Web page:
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Figure 1. The materials and equipment used in the experiment.

The equipment was assembled first. The 4N/m spring was hanged to the notch on the support arm of the support rod. After that, the stretch indicator was connected to the bottom of the spring. The clamp was adjusted so that the indicator reading was exactly at zero. The top of the stretch indicator was used as the base for measuring. Lastly, the mass hanger was connected to the bottom of the stretch indicator.

For the second part of the experiment, it is focused in the determination of the force constant of the spring. The spring that was used on this part has an ideal force constant of 4N/m. This part requires a lot of equipment care. The students were instructed not to stretch the spring too much. It is simply because the spring is small and sensitive. The elasticity of the spring may change or become permanently damaged. A 20g mass was placed on the mass hanger. The displacement done by the stretched spring that was indicated by the stretch indicator was recorded and a photo was taken to have an accurate data. The weight of pan must not be included in the computations.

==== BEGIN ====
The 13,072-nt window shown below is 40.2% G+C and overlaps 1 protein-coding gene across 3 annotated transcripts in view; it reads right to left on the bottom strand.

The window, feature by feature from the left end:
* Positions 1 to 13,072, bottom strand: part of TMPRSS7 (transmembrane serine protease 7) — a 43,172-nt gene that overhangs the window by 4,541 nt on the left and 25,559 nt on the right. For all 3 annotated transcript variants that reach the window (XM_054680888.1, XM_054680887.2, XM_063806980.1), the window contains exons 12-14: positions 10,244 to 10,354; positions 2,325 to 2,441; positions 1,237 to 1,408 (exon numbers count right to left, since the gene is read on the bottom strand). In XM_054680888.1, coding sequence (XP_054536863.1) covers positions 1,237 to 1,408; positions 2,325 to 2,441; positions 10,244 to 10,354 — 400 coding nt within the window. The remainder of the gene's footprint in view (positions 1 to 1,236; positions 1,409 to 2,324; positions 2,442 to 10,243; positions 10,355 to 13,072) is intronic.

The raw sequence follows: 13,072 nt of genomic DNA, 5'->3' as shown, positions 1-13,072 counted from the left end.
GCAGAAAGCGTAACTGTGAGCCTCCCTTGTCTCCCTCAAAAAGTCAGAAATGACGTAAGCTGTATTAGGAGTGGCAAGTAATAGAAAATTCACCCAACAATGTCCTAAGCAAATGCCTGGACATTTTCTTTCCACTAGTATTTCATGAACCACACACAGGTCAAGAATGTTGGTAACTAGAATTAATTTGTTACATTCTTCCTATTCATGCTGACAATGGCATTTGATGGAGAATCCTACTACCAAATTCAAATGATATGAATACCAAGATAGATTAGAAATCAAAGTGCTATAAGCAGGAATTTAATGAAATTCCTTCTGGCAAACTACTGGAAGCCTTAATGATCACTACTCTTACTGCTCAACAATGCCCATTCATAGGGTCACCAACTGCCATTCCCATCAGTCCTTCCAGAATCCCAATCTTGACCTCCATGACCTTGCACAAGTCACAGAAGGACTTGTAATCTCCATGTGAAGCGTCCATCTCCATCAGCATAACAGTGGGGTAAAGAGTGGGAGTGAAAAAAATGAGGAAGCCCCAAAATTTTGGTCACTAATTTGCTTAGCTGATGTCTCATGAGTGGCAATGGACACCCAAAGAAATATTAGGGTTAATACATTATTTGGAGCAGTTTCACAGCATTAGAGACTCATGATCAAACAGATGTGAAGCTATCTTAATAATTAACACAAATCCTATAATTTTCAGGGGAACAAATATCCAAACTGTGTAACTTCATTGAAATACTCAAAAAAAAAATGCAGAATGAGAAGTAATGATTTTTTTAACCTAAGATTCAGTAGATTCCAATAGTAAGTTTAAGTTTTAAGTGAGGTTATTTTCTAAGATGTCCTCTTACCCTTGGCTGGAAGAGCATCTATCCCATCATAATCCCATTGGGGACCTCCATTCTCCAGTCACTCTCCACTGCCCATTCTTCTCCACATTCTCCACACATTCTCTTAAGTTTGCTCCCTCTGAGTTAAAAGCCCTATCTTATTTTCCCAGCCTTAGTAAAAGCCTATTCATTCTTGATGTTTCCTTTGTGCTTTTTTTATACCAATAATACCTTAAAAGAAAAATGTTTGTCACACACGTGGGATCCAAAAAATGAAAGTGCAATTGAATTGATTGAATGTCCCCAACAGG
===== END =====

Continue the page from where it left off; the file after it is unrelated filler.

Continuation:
Figure 4. A 20g weight was placed on the hanger connected to the 4N/m spring.

After that the force constant of the spring was computed using the using the equation of Hooke’s Law which is 𝐹 = 𝑘𝑥.The procedures were repeated for another three trials however the added weights were increased by 10 grams per trial. Figure 2. Setting up the Hooke’s Law apparatus.

Figure 3. Making sure that the stretch indicator is aligned to zero.

Figure 5. Getting the displacement of the 4N/m spring for the third trial. 2|Page

After doing all the four trials, the average value of the force constant was computed. Using MS Excel, the force vs displacement graph was plotted. Also, with the use of the slope function of MS Excel, the slope of the line of the graph was computed. Another way is when the line graph has been plotted, choose from the settings that will show the equation of the graph that look’s like: y=mx+b, where m is the slope. After that, the percent difference was calculated with the slope as the first value and the average force constant as the second value. All the data was put to Table1A. All of the procedures done for the first spring were repeated using a different spring, which is the 8N/m spring. All of the data gathered for the second spring were put to Table 1B.

Figure 8. A 50g weight was placed on the hanger connected to the 8N/m spring.

For the last part of the experiment, the students focused in the determination of the Work done on the spring. The data from Table 1A and Table 1B were used for this part of the experiment. The work done in stretching the spring was computed 1

using the equation,𝑊 = 𝑘(𝑥𝑓 2 − 𝑥𝑜 2 ), where k is 2